Digital forensic analysis is complex. There is rarely a straight A-to-B-to-C review with complete timestamps.
Imagine an attacker breaches a host on a business’s domain and kicks off processes that establish connections to four different public internet protocols (IPs) simultaneously. Two of these connections are downloading files, one is sending newly created files, and the fourth is simply listening.
It can be difficult to grasp and understand the intricate actions that the attacker is trying to achieve, or why. As a digital forensic examiner, the act of “visualizing” can help us track investigations in progress, understand and comprehend the important elements of that investigation, and better express the outcomes of those investigations.
Additionally, it can also make you better at your job in future investigations—or improve your skills at the Sunday paper Sudoku puzzle.
Say what, now?
The Visuospatial Sketchpad
Human beings are creatures that primarily learn visually, thanks to what scientists refer to as the “visuospatial sketchpad,” a term used to describe the way our working memory functions.
You can think of our own working memory as random access memory (RAM) if it helps, as it is the place where things we’re actively contemplating reside.
If I were to ask you to imagine an eight ball from a billiards table and rotate it around with your mind’s eye, you would do so by actively using your “visuospatial sketchpad.” The eight ball is now in your brain’s RAM, having been pulled from the folder on your hard drive labeled “Billiards” or “Things I only know about from ESPN2” or “Activities I’ve Only Performed While Drinking.”
It’s easy to understand visualizing a physical object, but we frequently visualize information without being consciously aware of it.
Unlike the eight ball, if I were to ask you what two plus two is, your processing of the question may not feel anything like how we imagined an eight ball. However, try to slow down and imagine that a physical chalkboard is being pulled from your brain’s hard disk drive (HDD) and placed into RAM, and this chalkboard is being used by you to physically write out “2+2=4,” spraying various amounts of chalk dust residue across your subconscious in the process.
This may be a similar mental image to how you learned addition and subtraction as a child. Your brain has since become too fast to recognize such a process taking place, just like a central processing unit (CPU) pulling files is too fast to witness with the human eye.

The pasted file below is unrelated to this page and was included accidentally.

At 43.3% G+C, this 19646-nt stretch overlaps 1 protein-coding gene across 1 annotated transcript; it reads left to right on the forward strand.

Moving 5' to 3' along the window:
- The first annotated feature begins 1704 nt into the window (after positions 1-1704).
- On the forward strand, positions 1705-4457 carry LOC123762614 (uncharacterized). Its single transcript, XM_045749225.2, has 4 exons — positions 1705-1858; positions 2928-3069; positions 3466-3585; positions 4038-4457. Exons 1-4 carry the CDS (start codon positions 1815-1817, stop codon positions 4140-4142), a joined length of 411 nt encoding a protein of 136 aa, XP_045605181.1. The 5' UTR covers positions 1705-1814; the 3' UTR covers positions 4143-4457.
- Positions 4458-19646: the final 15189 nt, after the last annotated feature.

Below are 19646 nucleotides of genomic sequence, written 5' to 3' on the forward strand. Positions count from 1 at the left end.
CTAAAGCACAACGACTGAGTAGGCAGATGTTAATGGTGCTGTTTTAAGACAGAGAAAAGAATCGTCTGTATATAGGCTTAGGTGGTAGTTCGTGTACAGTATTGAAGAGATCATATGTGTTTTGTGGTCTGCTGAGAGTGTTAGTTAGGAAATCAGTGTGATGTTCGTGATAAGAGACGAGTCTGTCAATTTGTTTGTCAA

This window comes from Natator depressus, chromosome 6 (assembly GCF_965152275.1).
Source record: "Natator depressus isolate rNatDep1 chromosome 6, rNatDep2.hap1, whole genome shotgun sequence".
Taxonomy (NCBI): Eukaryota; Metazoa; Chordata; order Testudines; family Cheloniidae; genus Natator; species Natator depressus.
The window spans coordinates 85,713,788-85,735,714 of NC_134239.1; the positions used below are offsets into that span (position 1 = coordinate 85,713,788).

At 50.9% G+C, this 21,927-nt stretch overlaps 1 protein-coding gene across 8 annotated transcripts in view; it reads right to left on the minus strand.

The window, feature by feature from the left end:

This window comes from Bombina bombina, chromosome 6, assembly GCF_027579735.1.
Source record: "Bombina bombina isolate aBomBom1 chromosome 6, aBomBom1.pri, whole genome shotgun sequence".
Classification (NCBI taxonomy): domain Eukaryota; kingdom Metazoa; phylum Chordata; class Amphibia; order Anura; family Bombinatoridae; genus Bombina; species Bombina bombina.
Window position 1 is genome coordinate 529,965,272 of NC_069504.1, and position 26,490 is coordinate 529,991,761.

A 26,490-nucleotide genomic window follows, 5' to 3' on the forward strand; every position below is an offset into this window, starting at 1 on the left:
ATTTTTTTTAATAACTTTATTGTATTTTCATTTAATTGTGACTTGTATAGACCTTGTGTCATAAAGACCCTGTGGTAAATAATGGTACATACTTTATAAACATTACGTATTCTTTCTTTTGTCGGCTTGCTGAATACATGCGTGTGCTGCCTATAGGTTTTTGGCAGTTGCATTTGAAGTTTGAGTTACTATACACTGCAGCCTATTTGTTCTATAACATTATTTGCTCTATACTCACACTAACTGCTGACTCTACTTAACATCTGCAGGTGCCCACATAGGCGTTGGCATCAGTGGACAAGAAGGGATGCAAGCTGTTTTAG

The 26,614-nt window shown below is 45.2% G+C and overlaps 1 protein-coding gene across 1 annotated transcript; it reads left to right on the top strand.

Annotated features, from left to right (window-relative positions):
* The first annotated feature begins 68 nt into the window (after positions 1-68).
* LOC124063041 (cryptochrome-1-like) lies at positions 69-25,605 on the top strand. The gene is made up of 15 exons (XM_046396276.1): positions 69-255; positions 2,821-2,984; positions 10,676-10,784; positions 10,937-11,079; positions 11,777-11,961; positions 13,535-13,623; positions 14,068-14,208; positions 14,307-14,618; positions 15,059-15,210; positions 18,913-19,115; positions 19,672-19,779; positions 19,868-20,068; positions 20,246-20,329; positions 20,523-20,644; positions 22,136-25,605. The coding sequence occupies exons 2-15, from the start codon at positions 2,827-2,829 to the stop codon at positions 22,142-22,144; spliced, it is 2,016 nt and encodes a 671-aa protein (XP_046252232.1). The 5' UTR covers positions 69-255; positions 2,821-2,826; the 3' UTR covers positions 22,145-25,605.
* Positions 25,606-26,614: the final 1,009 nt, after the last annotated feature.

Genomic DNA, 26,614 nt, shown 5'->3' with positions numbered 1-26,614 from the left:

The Art of Visualization for Digital Forensic Analysis
Jerry Rice, arguably the greatest professional football player of all time, talked about the mental work that went into his game:
“The first rule is simple: You can’t cheat yourself. I can sit down on a Saturday night and know certain predicaments I’ll face on Sunday. Before it happens, I know how a defender will respond to specific routes and how we’ll be able to take advantage. It’s all in my head before I step on the field. I visualize it. I can’t tell you how many times I’ve caught a pass or scored a touchdown and thought, ‘That’s exactly how I knew it would happen.’”Jerry Rice, ESPN Magazine Interview
Experts in many different fields rely heavily on visualization to be more successful.
Some people are aware of it and use it daily to grow into experts in multiple fields. Magicians, composers, mathematicians, chess grandmasters, Olympic athletes, artists, inventors, and code breakers have all discussed being able to visualize the game, project, or solution they’re working on and see multiple outcomes.
These visualized outcomes can shorten or eliminate the decision-making times that arise throughout, as well as giving confidence in on-the-fly adjustments.
If we can embrace this type of visualization that we are all already doing subconsciously, it will become another tool in our digital forensic analysis, like Plaso or Autopsy, to learn and get better at.
The more proficient you grow with this forensic tool, the more meta-cognitively aware you will be, which essentially means you become better at thinking about thinking.
Those Sudoku puzzles don’t stand a chance.
More than Sudoko puzzles, though, a digital forensic investigator can be better served by visualizing elements of the investigation through a process called timelining. Visualization of multiple timelines in an incident response case is not just helpful in providing an executive summary to the customer—it’s also helpful for us to be better and quicker at our jobs.